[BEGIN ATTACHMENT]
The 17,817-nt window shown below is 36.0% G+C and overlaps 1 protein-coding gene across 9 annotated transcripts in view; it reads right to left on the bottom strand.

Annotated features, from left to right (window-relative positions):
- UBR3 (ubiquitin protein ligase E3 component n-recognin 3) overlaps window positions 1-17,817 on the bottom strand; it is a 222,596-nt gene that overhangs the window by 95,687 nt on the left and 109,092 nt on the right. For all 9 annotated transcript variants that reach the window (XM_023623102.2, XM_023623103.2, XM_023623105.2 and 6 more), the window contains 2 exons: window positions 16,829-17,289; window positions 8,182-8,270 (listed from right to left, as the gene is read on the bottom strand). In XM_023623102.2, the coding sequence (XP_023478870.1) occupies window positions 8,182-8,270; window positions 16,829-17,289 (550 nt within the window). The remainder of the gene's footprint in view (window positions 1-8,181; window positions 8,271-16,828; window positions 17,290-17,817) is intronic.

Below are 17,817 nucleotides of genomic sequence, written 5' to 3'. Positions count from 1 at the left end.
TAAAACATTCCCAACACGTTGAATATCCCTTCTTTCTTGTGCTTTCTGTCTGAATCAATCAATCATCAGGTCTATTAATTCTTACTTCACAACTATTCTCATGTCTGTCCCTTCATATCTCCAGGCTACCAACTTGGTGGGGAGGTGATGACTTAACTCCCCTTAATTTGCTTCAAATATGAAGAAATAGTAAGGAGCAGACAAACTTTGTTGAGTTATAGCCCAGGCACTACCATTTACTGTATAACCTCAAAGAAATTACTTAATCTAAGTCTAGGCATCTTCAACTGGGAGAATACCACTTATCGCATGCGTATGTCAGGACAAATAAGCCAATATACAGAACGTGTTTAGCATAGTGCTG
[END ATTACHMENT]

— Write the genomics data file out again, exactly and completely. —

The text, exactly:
The 17,817-nt window shown below is 36.0% G+C and overlaps 1 protein-coding gene across 9 annotated transcripts in view; it reads right to left on the bottom strand.

Annotated features, from left to right (window-relative positions):
- UBR3 (ubiquitin protein ligase E3 component n-recognin 3) overlaps window positions 1-17,817 on the bottom strand; it is a 222,596-nt gene that overhangs the window by 95,687 nt on the left and 109,092 nt on the right. For all 9 annotated transcript variants that reach the window (XM_023623102.2, XM_023623103.2, XM_023623105.2 and 6 more), the window contains 2 exons: window positions 16,829-17,289; window positions 8,182-8,270 (listed from right to left, as the gene is read on the bottom strand). In XM_023623102.2, the coding sequence (XP_023478870.1) occupies window positions 8,182-8,270; window positions 16,829-17,289 (550 nt within the window). The remainder of the gene's footprint in view (window positions 1-8,181; window positions 8,271-16,828; window positions 17,290-17,817) is intronic.

Below are 17,817 nucleotides of genomic sequence, written 5' to 3'. Positions count from 1 at the left end.
TAAAACATTCCCAACACGTTGAATATCCCTTCTTTCTTGTGCTTTCTGTCTGAATCAATCAATCATCAGGTCTATTAATTCTTACTTCACAACTATTCTCATGTCTGTCCCTTCATATCTCCAGGCTACCAACTTGGTGGGGAGGTGATGACTTAACTCCCCTTAATTTGCTTCAAATATGAAGAAATAGTAAGGAGCAGACAAACTTTGTTGAGTTATAGCCCAGGCACTACCATTTACTGTATAACCTCAAAGAAATTACTTAATCTAAGTCTAGGCATCTTCAACTGGGAGAATACCACTTATCGCATGCGTATGTCAGGACAAATAAGCCAATATACAGAACGTGTTTAGCATAGTGCTG